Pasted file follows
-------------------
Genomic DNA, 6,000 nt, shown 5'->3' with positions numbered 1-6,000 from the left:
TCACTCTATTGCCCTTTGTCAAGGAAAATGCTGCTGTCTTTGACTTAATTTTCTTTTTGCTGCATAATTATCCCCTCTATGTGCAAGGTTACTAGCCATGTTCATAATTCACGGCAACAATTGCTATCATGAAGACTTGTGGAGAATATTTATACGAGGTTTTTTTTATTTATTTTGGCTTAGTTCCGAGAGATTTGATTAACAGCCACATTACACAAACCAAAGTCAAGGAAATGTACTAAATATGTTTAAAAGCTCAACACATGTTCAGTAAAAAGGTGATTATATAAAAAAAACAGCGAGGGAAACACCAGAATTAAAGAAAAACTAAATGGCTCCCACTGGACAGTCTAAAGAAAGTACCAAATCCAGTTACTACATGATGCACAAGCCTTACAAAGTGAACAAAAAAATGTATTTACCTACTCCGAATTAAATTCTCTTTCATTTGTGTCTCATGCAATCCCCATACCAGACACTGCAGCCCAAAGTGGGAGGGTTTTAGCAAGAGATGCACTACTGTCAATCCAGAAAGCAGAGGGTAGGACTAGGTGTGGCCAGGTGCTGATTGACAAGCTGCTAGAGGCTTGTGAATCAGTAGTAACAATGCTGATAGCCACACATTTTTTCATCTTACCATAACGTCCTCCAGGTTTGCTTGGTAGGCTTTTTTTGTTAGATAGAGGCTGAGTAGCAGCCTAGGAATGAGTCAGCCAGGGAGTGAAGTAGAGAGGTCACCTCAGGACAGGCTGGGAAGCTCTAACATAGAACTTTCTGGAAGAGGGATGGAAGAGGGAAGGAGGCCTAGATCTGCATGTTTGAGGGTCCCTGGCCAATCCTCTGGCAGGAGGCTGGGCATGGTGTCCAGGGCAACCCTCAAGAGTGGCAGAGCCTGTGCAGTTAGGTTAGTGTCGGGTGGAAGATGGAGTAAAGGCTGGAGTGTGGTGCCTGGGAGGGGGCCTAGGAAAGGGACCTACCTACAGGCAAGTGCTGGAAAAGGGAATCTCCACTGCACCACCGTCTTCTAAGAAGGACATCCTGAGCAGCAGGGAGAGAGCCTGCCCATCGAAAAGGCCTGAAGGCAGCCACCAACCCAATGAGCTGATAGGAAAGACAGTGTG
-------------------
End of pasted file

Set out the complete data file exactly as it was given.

Genomic DNA, 6,000 nt, shown 5'->3' with positions numbered 1-6,000 from the left:
TCACTCTATTGCCCTTTGTCAAGGAAAATGCTGCTGTCTTTGACTTAATTTTCTTTTTGCTGCATAATTATCCCCTCTATGTGCAAGGTTACTAGCCATGTTCATAATTCACGGCAACAATTGCTATCATGAAGACTTGTGGAGAATATTTATACGAGGTTTTTTTTATTTATTTTGGCTTAGTTCCGAGAGATTTGATTAACAGCCACATTACACAAACCAAAGTCAAGGAAATGTACTAAATATGTTTAAAAGCTCAACACATGTTCAGTAAAAAGGTGATTATATAAAAAAAACAGCGAGGGAAACACCAGAATTAAAGAAAAACTAAATGGCTCCCACTGGACAGTCTAAAGAAAGTACCAAATCCAGTTACTACATGATGCACAAGCCTTACAAAGTGAACAAAAAAATGTATTTACCTACTCCGAATTAAATTCTCTTTCATTTGTGTCTCATGCAATCCCCATACCAGACACTGCAGCCCAAAGTGGGAGGGTTTTAGCAAGAGATGCACTACTGTCAATCCAGAAAGCAGAGGGTAGGACTAGGTGTGGCCAGGTGCTGATTGACAAGCTGCTAGAGGCTTGTGAATCAGTAGTAACAATGCTGATAGCCACACATTTTTTCATCTTACCATAACGTCCTCCAGGTTTGCTTGGTAGGCTTTTTTTGTTAGATAGAGGCTGAGTAGCAGCCTAGGAATGAGTCAGCCAGGGAGTGAAGTAGAGAGGTCACCTCAGGACAGGCTGGGAAGCTCTAACATAGAACTTTCTGGAAGAGGGATGGAAGAGGGAAGGAGGCCTAGATCTGCATGTTTGAGGGTCCCTGGCCAATCCTCTGGCAGGAGGCTGGGCATGGTGTCCAGGGCAACCCTCAAGAGTGGCAGAGCCTGTGCAGTTAGGTTAGTGTCGGGTGGAAGATGGAGTAAAGGCTGGAGTGTGGTGCCTGGGAGGGGGCCTAGGAAAGGGACCTACCTACAGGCAAGTGCTGGAAAAGGGAATCTCCACTGCACCACCGTCTTCTAAGAAGGACATCCTGAGCAGCAGGGAGAGAGCCTGCCCATCGAAAAGGCCTGAAGGCAGCCACCAACCCAATGAGCTGATAGGAAAGACAGTGTG